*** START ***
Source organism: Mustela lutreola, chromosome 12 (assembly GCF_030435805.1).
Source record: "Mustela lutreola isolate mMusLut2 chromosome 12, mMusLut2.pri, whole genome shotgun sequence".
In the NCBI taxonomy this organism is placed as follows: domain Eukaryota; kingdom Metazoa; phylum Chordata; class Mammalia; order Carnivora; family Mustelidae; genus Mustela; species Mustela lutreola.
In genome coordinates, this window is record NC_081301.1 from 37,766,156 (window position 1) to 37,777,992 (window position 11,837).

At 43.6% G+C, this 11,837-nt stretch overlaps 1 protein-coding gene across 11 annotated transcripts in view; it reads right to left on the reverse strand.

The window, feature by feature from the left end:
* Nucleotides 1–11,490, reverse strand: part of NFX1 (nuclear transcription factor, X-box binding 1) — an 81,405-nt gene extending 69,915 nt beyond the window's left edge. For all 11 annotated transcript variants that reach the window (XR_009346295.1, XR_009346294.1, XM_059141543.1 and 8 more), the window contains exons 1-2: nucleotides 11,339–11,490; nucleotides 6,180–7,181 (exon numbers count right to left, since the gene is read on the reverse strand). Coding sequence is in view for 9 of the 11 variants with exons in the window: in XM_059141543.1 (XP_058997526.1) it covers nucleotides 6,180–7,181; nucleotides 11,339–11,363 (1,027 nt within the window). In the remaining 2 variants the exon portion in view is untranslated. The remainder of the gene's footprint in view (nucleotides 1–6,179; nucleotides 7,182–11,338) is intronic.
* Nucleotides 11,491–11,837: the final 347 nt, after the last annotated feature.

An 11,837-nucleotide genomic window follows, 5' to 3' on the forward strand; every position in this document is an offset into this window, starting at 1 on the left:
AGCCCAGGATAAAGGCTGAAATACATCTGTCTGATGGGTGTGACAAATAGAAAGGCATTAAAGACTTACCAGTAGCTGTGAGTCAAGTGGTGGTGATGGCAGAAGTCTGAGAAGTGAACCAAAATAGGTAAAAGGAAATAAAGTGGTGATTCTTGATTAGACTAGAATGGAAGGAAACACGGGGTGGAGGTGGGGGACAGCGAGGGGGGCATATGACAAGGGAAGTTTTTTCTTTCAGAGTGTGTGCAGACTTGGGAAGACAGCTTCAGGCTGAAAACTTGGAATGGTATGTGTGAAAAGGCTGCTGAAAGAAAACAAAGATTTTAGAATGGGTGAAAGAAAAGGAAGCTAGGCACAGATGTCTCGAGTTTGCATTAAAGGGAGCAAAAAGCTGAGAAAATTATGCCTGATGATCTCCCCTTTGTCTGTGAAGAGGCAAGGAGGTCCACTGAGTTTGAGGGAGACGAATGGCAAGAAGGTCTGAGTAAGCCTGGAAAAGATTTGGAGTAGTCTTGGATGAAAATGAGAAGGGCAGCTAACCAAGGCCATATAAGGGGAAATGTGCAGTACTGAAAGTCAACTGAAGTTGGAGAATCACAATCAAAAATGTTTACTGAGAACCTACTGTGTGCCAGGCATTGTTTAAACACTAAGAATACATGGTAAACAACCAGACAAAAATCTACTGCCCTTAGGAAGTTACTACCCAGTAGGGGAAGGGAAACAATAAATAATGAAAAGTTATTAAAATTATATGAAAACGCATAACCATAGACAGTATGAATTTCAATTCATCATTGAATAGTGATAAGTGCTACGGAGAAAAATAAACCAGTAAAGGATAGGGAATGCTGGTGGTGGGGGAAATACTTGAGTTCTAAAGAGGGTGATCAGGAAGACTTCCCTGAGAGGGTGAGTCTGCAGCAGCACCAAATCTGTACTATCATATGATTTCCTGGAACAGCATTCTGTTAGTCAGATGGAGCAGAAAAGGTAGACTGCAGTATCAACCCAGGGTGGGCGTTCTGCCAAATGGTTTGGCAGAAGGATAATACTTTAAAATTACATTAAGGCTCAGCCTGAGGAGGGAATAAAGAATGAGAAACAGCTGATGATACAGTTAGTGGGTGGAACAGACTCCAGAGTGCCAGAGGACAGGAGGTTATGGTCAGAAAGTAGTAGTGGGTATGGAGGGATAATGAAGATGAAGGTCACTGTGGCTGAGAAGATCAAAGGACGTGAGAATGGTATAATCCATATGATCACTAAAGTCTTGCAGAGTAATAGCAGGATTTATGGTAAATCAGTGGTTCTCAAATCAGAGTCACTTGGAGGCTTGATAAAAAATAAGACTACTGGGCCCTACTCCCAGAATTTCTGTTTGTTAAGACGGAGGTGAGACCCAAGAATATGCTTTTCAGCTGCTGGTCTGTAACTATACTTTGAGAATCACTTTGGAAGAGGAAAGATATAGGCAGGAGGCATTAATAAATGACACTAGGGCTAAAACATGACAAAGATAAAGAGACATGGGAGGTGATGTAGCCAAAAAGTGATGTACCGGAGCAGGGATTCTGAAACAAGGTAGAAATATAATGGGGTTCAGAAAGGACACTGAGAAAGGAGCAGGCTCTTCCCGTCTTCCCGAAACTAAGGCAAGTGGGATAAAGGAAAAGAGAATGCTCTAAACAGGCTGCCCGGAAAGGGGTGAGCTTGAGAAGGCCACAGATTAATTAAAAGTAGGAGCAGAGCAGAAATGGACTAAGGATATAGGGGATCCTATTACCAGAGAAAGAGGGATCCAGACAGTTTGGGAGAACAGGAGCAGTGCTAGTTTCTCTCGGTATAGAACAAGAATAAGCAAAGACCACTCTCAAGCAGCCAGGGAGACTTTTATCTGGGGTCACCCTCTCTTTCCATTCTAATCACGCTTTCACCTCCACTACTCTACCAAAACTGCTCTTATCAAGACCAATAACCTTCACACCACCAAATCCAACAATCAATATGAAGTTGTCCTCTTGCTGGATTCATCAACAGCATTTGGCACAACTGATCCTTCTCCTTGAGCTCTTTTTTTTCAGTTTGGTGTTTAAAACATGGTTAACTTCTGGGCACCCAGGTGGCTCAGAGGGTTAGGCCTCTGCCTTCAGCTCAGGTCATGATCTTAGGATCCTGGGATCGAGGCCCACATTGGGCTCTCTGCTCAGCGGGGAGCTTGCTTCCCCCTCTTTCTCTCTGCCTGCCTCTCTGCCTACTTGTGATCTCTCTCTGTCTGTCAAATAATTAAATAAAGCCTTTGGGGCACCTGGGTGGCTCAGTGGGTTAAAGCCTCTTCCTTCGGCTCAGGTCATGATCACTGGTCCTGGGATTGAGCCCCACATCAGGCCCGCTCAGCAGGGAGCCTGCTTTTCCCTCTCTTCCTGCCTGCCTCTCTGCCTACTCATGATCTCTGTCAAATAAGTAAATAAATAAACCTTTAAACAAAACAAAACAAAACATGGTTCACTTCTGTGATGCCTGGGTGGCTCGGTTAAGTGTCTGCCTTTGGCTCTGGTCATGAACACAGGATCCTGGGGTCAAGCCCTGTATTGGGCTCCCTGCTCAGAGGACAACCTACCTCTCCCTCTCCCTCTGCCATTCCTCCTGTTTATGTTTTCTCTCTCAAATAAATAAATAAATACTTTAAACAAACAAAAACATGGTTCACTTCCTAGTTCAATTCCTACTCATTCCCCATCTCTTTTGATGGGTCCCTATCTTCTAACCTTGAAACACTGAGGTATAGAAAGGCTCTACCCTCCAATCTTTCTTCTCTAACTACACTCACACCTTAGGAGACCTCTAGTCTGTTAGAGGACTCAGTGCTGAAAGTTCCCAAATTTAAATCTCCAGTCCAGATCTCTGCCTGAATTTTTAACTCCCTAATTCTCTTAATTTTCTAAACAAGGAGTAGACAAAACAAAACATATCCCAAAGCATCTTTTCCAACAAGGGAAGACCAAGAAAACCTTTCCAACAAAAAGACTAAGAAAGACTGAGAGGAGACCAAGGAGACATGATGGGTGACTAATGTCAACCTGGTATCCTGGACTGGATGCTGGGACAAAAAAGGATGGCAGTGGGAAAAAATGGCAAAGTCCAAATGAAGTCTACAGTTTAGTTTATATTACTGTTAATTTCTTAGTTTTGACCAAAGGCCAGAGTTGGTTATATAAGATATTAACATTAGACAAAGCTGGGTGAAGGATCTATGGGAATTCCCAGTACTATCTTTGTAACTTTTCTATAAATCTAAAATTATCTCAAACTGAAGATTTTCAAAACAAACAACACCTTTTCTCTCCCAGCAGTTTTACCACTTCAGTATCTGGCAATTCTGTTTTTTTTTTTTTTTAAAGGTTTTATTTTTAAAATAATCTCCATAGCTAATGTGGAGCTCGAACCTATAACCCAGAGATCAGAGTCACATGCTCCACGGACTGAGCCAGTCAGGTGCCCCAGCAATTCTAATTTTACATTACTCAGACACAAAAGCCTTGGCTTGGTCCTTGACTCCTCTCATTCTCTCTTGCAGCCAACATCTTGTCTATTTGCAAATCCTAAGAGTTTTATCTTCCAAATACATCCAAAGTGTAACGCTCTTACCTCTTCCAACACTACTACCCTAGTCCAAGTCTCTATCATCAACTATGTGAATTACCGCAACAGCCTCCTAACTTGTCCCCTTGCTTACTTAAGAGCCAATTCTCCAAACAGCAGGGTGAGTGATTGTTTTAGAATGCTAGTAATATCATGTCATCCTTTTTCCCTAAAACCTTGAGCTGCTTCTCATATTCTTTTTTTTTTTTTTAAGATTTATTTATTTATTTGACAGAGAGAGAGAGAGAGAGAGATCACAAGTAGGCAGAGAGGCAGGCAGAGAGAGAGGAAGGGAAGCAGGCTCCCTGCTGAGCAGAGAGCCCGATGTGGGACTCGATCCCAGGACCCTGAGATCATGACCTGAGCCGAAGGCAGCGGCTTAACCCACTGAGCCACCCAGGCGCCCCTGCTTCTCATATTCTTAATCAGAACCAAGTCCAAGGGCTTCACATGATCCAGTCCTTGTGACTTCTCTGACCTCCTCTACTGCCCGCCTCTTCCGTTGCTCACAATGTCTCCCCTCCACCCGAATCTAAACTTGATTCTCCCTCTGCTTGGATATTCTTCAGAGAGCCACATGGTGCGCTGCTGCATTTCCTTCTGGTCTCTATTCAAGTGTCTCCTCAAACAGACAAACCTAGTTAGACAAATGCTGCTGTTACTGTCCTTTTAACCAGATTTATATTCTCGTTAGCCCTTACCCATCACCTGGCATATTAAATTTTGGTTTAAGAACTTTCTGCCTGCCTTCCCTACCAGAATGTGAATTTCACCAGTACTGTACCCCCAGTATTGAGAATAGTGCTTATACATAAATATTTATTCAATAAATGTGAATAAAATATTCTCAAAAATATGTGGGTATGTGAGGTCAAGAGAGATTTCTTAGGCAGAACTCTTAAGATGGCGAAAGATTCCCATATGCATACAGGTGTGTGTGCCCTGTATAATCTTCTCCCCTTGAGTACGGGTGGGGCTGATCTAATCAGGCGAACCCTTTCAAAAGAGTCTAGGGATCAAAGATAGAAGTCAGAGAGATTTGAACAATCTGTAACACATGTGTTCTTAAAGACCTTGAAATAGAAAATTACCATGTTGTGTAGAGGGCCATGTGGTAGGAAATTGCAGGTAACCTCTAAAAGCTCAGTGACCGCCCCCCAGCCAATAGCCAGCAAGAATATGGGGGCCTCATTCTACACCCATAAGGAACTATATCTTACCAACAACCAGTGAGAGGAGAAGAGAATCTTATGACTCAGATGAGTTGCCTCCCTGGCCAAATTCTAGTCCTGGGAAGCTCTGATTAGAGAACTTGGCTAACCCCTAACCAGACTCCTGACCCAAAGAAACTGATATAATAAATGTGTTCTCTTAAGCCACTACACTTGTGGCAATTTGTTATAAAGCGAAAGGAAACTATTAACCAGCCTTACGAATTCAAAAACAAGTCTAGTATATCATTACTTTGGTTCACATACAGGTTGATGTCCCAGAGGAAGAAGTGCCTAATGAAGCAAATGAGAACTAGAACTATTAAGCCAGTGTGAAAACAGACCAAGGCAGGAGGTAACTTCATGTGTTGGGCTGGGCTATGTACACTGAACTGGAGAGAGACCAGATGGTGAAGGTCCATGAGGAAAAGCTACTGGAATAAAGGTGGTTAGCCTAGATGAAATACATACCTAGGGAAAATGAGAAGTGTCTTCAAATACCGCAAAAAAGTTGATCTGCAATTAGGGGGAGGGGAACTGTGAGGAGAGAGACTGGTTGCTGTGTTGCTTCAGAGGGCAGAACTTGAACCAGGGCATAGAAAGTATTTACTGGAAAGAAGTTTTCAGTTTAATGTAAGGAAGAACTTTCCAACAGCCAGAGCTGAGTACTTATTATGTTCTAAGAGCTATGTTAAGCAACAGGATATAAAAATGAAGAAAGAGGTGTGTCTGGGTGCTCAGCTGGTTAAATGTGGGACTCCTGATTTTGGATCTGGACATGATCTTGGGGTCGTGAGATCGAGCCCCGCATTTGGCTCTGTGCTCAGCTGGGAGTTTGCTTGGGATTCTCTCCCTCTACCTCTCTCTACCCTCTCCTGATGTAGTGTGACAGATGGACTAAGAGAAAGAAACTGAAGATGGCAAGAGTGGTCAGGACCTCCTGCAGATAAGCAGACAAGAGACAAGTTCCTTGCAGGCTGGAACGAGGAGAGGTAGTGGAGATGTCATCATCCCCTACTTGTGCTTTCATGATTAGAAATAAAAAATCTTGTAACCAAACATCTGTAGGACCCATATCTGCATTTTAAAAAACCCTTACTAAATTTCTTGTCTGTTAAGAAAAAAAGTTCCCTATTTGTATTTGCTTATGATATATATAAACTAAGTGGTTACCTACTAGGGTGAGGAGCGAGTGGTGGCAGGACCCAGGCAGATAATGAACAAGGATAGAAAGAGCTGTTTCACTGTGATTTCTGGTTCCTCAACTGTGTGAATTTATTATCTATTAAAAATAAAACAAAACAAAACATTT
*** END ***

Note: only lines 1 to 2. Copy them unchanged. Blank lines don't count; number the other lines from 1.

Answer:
Source organism: Mustela lutreola, chromosome 12 (assembly GCF_030435805.1).
Source record: "Mustela lutreola isolate mMusLut2 chromosome 12, mMusLut2.pri, whole genome shotgun sequence".